Nonetheless, the Dyer administration thinks the law needs to change. Under the new proposal, which passed with a unanimous vote on first reading June 5, the Council would only need to hold a hearing if the land they wanted to buy is worth more than $3 million. Otherwise, it "may" go on the consent agenda, unless the city finds an exemption in state, federal or local law, says city spokeswoman Heather Allebaugh.
There's some confusion on that point. At the June 5 meeting, commissioner Phil Diamond asked pointedly whether a deal worth less than $3 million would go the consent agenda, where at least commissioners would have an opportunity to vet it. He said that he'd asked staff about that before the meeting, but hadn't gotten a straight answer. Botts-Wright seemed to dance around the issue, saying only that it "may" go to the Council. Then she hinted that some changes in the city's policy — perhaps increasing the amount of money the mayor can authorize on his own — might be forthcoming.
"I don't know and that's why I asked the question," Diamond says. "Hopefully I'll get that information."
Allebaugh says that only the threshold amount is changing, nothing else, which would indicate that staff isn't planning to ask the Council to authorize either a plan that would allow the mayor, the city's chief financial officer or its real estate manager to make larger purchases on their own. At the same time, it's unclear what Botts-Wright was referring to or why she dodged Diamond's question when he asked her directly if a $3 million purchase would go on the consent agenda.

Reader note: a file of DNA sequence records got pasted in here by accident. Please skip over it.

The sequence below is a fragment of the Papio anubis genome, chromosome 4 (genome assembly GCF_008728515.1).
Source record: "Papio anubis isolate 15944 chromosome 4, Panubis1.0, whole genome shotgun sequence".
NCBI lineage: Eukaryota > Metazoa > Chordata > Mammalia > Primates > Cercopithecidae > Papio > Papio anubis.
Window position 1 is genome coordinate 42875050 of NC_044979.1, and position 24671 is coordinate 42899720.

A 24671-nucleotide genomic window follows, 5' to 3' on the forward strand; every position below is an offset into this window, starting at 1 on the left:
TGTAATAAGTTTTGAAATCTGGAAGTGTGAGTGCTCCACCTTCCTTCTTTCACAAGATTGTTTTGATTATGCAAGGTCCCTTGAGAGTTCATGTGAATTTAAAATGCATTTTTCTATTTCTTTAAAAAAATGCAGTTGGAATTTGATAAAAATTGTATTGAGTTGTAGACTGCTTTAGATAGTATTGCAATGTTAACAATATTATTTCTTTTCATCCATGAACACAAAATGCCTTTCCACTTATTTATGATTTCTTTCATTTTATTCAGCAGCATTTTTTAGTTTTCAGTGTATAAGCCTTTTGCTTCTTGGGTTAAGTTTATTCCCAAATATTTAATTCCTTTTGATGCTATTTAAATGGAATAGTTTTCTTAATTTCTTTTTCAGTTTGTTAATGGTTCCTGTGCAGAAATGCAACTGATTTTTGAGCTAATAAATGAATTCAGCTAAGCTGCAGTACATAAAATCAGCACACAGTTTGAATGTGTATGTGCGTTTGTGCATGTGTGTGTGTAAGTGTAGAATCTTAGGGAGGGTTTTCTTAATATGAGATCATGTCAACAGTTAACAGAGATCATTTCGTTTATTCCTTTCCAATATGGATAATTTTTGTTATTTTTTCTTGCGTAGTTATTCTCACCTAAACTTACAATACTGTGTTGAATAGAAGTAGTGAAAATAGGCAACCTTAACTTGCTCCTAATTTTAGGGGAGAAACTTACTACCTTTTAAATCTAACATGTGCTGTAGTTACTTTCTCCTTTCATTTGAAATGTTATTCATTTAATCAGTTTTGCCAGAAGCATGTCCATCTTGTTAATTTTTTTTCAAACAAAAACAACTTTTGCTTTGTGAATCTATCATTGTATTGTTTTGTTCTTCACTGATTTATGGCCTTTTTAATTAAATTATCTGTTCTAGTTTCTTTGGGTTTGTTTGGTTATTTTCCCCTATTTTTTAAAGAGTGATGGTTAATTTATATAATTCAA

Indeed, secrecy has been the real-estate department's modus operandi. As this newspaper reported in December, since 2000, the city has contracted with a real estate company to buy up land on the city's behalf. That way, city officials say, potential sellers don't know they're dealing with the city, a cloak of secrecy that is supposed to help keep prices in check. Commissioner Patty Sheehan based her enthusiastic support for amending the charter on that same logic at the June 5 meeting.
The city downplays the significance of the change. The $1 million threshold has been in place since at least 1974, according to documents. Since then, land has more than tripled in value, so the city's argument is that it is simply keeping up with inflation. No specific event triggered the proposal, Allebaugh says: "I don't believe there was anything specific that spurred this change. My understanding is this was done to keep up with inflation and the rising real estate costs."
Plus, she adds, newspaper ads for public hearings are increasingly expensive, so the fewer the better.
Is there another impetus, perhaps a chunk of property the city wants to buy quietly? After all, these multimillion-dollar purchases happen so infrequently, it can't just be the workload or cost associated with public notices. Of the three purchases worth more than $1 million that have forced public hearings in the last two years, two of them were worth more than $3 million — so the change would only have affected one.
Revising seems unnecessary, unless the city has a reason in mind. But if there is a specific agenda at play, the city's not telling.
The charter change goes back to the City Council for a second and final vote June firstname.lastname@example.org